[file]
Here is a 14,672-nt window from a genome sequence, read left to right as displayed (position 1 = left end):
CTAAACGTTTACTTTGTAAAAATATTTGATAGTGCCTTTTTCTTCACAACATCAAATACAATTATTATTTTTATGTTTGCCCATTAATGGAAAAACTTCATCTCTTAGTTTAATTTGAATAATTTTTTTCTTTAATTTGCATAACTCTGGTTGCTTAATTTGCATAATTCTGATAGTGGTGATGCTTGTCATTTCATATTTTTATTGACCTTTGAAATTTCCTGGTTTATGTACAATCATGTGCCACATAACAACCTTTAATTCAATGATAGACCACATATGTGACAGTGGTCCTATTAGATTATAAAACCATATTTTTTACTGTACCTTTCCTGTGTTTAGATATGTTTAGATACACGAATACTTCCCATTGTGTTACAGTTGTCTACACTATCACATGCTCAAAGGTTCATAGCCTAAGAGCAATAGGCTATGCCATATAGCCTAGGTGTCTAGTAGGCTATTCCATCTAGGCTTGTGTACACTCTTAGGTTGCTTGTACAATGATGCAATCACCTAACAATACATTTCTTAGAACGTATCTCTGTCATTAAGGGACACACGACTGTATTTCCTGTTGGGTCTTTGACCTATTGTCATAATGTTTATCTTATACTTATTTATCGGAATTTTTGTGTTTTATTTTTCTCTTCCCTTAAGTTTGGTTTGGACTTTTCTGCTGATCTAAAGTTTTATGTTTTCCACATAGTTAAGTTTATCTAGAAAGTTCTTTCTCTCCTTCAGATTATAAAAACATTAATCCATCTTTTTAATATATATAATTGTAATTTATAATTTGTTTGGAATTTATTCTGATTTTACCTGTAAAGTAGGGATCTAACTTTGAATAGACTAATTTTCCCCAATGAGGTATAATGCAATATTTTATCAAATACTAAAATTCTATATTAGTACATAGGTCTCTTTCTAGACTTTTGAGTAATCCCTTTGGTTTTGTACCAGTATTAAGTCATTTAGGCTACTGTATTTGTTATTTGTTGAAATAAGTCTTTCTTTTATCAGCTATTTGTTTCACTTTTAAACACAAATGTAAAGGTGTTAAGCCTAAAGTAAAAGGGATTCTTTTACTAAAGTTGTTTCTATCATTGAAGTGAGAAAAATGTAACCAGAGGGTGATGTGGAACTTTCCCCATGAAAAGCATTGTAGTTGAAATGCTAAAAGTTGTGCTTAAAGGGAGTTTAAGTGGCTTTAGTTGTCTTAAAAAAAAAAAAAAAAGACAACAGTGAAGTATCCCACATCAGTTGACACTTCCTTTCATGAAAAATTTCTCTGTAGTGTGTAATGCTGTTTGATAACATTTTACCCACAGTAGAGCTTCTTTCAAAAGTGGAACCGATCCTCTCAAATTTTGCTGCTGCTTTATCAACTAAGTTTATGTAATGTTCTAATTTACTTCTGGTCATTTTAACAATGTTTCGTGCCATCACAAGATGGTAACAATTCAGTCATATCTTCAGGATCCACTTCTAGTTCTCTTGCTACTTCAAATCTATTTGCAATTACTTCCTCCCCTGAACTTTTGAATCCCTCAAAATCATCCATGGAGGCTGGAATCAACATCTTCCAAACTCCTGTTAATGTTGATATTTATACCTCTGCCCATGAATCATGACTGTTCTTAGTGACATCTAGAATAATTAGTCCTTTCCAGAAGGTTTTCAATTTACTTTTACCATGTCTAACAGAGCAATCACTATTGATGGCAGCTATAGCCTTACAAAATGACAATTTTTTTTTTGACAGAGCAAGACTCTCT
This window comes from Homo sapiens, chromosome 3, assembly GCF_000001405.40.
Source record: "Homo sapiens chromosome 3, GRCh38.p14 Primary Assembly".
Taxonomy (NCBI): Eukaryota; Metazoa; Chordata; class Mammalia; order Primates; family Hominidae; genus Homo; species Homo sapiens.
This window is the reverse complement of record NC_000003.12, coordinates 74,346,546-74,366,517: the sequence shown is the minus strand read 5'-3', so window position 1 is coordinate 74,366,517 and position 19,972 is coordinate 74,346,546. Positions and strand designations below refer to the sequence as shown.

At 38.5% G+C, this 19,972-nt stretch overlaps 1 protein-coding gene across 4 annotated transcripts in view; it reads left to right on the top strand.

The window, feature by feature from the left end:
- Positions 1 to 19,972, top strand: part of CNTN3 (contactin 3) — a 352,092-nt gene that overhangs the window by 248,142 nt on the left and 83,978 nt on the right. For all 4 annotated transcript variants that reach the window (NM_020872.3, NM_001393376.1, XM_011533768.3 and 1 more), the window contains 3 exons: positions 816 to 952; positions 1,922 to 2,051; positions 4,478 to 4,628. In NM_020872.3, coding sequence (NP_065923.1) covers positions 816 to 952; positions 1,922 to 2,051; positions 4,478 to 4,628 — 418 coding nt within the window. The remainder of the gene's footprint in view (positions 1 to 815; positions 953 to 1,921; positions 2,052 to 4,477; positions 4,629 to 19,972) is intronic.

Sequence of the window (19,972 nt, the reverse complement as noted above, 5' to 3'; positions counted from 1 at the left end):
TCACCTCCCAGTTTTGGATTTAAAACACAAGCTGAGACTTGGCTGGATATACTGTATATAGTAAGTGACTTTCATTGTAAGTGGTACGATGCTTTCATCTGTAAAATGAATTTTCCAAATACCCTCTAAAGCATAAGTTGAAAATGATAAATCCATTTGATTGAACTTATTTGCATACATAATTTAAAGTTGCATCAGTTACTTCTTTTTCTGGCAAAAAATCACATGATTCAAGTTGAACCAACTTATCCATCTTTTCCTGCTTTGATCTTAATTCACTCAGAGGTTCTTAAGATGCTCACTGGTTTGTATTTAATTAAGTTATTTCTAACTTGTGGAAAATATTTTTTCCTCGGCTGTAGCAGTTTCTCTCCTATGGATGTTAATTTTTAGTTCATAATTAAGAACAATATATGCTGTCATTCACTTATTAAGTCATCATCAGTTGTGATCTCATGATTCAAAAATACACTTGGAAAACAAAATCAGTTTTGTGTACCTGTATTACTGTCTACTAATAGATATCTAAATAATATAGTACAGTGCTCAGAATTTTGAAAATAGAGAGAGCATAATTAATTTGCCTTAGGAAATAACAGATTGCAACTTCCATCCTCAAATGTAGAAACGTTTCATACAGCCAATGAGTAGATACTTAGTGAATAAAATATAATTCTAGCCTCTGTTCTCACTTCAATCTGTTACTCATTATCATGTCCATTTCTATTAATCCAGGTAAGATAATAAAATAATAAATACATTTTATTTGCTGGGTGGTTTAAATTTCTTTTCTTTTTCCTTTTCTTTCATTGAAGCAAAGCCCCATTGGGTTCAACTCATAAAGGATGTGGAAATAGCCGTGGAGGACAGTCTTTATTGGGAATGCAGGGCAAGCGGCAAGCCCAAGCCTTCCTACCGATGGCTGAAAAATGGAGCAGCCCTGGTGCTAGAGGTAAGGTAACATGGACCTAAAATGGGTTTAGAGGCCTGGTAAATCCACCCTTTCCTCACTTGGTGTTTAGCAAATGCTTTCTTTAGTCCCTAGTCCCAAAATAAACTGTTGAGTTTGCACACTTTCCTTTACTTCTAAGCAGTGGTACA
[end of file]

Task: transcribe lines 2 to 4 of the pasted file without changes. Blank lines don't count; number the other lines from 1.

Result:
CTAAACGTTTACTTTGTAAAAATATTTGATAGTGCCTTTTTCTTCACAACATCAAATACAATTATTATTTTTATGTTTGCCCATTAATGGAAAAACTTCATCTCTTAGTTTAATTTGAATAATTTTTTTCTTTAATTTGCATAACTCTGGTTGCTTAATTTGCATAATTCTGATAGTGGTGATGCTTGTCATTTCATATTTTTATTGACCTTTGAAATTTCCTGGTTTATGTACAATCATGTGCCACATAACAACCTTTAATTCAATGATAGACCACATATGTGACAGTGGTCCTATTAGATTATAAAACCATATTTTTTACTGTACCTTTCCTGTGTTTAGATATGTTTAGATACACGAATACTTCCCATTGTGTTACAGTTGTCTACACTATCACATGCTCAAAGGTTCATAGCCTAAGAGCAATAGGCTATGCCATATAGCCTAGGTGTCTAGTAGGCTATTCCATCTAGGCTTGTGTACACTCTTAGGTTGCTTGTACAATGATGCAATCACCTAACAATACATTTCTTAGAACGTATCTCTGTCATTAAGGGACACACGACTGTATTTCCTGTTGGGTCTTTGACCTATTGTCATAATGTTTATCTTATACTTATTTATCGGAATTTTTGTGTTTTATTTTTCTCTTCCCTTAAGTTTGGTTTGGACTTTTCTGCTGATCTAAAGTTTTATGTTTTCCACATAGTTAAGTTTATCTAGAAAGTTCTTTCTCTCCTTCAGATTATAAAAACATTAATCCATCTTTTTAATATATATAATTGTAATTTATAATTTGTTTGGAATTTATTCTGATTTTACCTGTAAAGTAGGGATCTAACTTTGAATAGACTAATTTTCCCCAATGAGGTATAATGCAATATTTTATCAAATACTAAAATTCTATATTAGTACATAGGTCTCTTTCTAGACTTTTGAGTAATCCCTTTGGTTTTGTACCAGTATTAAGTCATTTAGGCTACTGTATTTGTTATTTGTTGAAATAAGTCTTTCTTTTATCAGCTATTTGTTTCACTTTTAAACACAAATGTAAAGGTGTTAAGCCTAAAGTAAAAGGGATTCTTTTACTAAAGTTGTTTCTATCATTGAAGTGAGAAAAATGTAACCAGAGGGTGATGTGGAACTTTCCCCATGAAAAGCATTGTAGTTGAAATGCTAAAAGTTGTGCTTAAAGGGAGTTTAAGTGGCTTTAGTTGTCTTAAAAAAAAAAAAAAAAGACAACAGTGAAGTATCCCACATCAGTTGACACTTCCTTTCATGAAAAATTTCTCTGTAGTGTGTAATGCTGTTTGATAACATTTTACCCACAGTAGAGCTTCTTTCAAAAGTGGAACCGATCCTCTCAAATTTTGCTGCTGCTTTATCAACTAAGTTTATGTAATGTTCTAATTTACTTCTGGTCATTTTAACAATGTTTCGTGCCATCACAAGATGGTAACAATTCAGTCATATCTTCAGGATCCACTTCTAGTTCTCTTGCTACTTCAAATCTATTTGCAATTACTTCCTCCCCTGAACTTTTGAATCCCTCAAAATCATCCATGGAGGCTGGAATCAACATCTTCCAAACTCCTGTTAATGTTGATATTTATACCTCTGCCCATGAATCATGACTGTTCTTAGTGACATCTAGAATAATTAGTCCTTTCCAGAAGGTTTTCAATTTACTTTTACCATGTCTAACAGAGCAATCACTATTGATGGCAGCTATAGCCTTACAAAATGACAATTTTTTTTTTGACAGAGCAAGACTCTCT
This window comes from Homo sapiens, chromosome 3, assembly GCF_000001405.40.
Source record: "Homo sapiens chromosome 3, GRCh38.p14 Primary Assembly".